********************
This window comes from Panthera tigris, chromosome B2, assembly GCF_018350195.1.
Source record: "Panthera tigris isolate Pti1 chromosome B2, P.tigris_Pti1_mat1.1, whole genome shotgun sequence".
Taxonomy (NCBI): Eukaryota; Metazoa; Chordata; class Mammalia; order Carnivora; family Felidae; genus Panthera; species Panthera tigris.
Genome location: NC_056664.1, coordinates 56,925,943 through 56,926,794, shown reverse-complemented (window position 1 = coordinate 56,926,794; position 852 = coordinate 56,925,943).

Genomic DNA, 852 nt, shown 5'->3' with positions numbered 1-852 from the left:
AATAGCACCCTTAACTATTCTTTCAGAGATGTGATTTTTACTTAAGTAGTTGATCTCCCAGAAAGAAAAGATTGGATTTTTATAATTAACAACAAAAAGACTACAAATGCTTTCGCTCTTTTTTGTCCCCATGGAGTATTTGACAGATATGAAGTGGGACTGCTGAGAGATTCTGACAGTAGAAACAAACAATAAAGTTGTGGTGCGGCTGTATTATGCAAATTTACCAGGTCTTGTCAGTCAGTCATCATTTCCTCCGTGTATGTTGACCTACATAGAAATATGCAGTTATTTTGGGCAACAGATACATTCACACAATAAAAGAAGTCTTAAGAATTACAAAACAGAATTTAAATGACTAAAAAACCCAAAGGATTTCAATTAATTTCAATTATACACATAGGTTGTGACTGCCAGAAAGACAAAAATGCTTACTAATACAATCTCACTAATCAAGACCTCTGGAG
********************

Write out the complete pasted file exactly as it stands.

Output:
This window comes from Panthera tigris, chromosome B2, assembly GCF_018350195.1.
Source record: "Panthera tigris isolate Pti1 chromosome B2, P.tigris_Pti1_mat1.1, whole genome shotgun sequence".
Taxonomy (NCBI): Eukaryota; Metazoa; Chordata; class Mammalia; order Carnivora; family Felidae; genus Panthera; species Panthera tigris.
Genome location: NC_056664.1, coordinates 56,925,943 through 56,926,794, shown reverse-complemented (window position 1 = coordinate 56,926,794; position 852 = coordinate 56,925,943).

Genomic DNA, 852 nt, shown 5'->3' with positions numbered 1-852 from the left:
AATAGCACCCTTAACTATTCTTTCAGAGATGTGATTTTTACTTAAGTAGTTGATCTCCCAGAAAGAAAAGATTGGATTTTTATAATTAACAACAAAAAGACTACAAATGCTTTCGCTCTTTTTTGTCCCCATGGAGTATTTGACAGATATGAAGTGGGACTGCTGAGAGATTCTGACAGTAGAAACAAACAATAAAGTTGTGGTGCGGCTGTATTATGCAAATTTACCAGGTCTTGTCAGTCAGTCATCATTTCCTCCGTGTATGTTGACCTACATAGAAATATGCAGTTATTTTGGGCAACAGATACATTCACACAATAAAAGAAGTCTTAAGAATTACAAAACAGAATTTAAATGACTAAAAAACCCAAAGGATTTCAATTAATTTCAATTATACACATAGGTTGTGACTGCCAGAAAGACAAAAATGCTTACTAATACAATCTCACTAATCAAGACCTCTGGAG